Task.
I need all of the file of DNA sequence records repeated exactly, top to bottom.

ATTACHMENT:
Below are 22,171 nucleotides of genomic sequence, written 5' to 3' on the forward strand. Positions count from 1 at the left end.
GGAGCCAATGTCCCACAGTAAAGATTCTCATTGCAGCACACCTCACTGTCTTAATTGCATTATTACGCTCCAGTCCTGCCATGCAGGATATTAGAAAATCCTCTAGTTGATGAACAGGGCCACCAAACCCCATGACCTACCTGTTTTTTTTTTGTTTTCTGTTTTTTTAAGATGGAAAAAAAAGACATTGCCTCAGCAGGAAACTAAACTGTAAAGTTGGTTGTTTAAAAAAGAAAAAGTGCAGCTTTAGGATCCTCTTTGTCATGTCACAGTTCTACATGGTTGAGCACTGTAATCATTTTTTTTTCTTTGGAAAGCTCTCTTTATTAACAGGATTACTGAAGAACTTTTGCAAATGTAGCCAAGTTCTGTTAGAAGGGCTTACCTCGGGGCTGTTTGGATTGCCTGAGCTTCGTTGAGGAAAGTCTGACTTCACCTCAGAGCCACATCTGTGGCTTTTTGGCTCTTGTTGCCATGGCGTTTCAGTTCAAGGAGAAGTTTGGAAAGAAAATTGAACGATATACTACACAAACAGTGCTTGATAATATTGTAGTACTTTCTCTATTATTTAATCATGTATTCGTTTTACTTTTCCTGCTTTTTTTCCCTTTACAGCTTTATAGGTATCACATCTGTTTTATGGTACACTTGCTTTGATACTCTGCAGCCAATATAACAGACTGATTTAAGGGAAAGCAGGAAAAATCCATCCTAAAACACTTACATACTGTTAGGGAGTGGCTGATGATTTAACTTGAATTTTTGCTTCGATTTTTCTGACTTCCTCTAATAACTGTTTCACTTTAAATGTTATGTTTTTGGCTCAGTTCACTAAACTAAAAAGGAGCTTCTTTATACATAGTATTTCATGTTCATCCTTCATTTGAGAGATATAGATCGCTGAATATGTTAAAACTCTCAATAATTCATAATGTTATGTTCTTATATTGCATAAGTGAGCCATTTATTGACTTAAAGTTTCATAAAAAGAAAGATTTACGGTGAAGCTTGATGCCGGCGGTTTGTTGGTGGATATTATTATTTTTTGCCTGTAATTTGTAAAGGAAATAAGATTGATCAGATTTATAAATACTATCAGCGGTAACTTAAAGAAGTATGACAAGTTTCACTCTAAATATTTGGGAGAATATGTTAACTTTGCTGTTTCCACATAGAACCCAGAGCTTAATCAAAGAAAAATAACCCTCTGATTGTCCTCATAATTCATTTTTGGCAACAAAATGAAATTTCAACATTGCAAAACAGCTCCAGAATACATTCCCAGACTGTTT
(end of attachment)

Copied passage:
Below are 22,171 nucleotides of genomic sequence, written 5' to 3' on the forward strand. Positions count from 1 at the left end.
GGAGCCAATGTCCCACAGTAAAGATTCTCATTGCAGCACACCTCACTGTCTTAATTGCATTATTACGCTCCAGTCCTGCCATGCAGGATATTAGAAAATCCTCTAGTTGATGAACAGGGCCACCAAACCCCATGACCTACCTGTTTTTTTTTTGTTTTCTGTTTTTTTAAGATGGAAAAAAAAGACATTGCCTCAGCAGGAAACTAAACTGTAAAGTTGGTTGTTTAAAAAAGAAAAAGTGCAGCTTTAGGATCCTCTTTGTCATGTCACAGTTCTACATGGTTGAGCACTGTAATCATTTTTTTTTCTTTGGAAAGCTCTCTTTATTAACAGGATTACTGAAGAACTTTTGCAAATGTAGCCAAGTTCTGTTAGAAGGGCTTACCTCGGGGCTGTTTGGATTGCCTGAGCTTCGTTGAGGAAAGTCTGACTTCACCTCAGAGCCACATCTGTGGCTTTTTGGCTCTTGTTGCCATGGCGTTTCAGTTCAAGGAGAAGTTTGGAAAGAAAATTGAACGATATACTACACAAACAGTGCTTGATAATATTGTAGTACTTTCTCTATTATTTAATCATGTATTCGTTTTACTTTTCCTGCTTTTTTTCCCTTTACAGCTTTATAGGTATCACATCTGTTTTATGGTACACTTGCTTTGATACTCTGCAGCCAATATAACAGACTGATTTAAGGGAAAGCAGGAAAAATCCATCCTAAAACACTTACATACTGTTAGGGAGTGGCTGATGATTTAACTTGAATTTTTGCTTCGATTTTTCTGACTTCCTCTAATAACTGTTTCACTTTAAATGTTATGTTTTTGGCTCAGTTCACTAAACTAAAAAGGAGCTTCTTTATACATAGTATTTCATGTTCATCCTTCATTTGAGAGATATAGATCGCTGAATATGTTAAAACTCTCAATAATTCATAATGTTATGTTCTTATATTGCATAAGTGAGCCATTTATTGACTTAAAGTTTCATAAAAAGAAAGATTTACGGTGAAGCTTGATGCCGGCGGTTTGTTGGTGGATATTATTATTTTTTGCCTGTAATTTGTAAAGGAAATAAGATTGATCAGATTTATAAATACTATCAGCGGTAACTTAAAGAAGTATGACAAGTTTCACTCTAAATATTTGGGAGAATATGTTAACTTTGCTGTTTCCACATAGAACCCAGAGCTTAATCAAAGAAAAATAACCCTCTGATTGTCCTCATAATTCATTTTTGGCAACAAAATGAAATTTCAACATTGCAAAACAGCTCCAGAATACATTCCCAGACTGTTT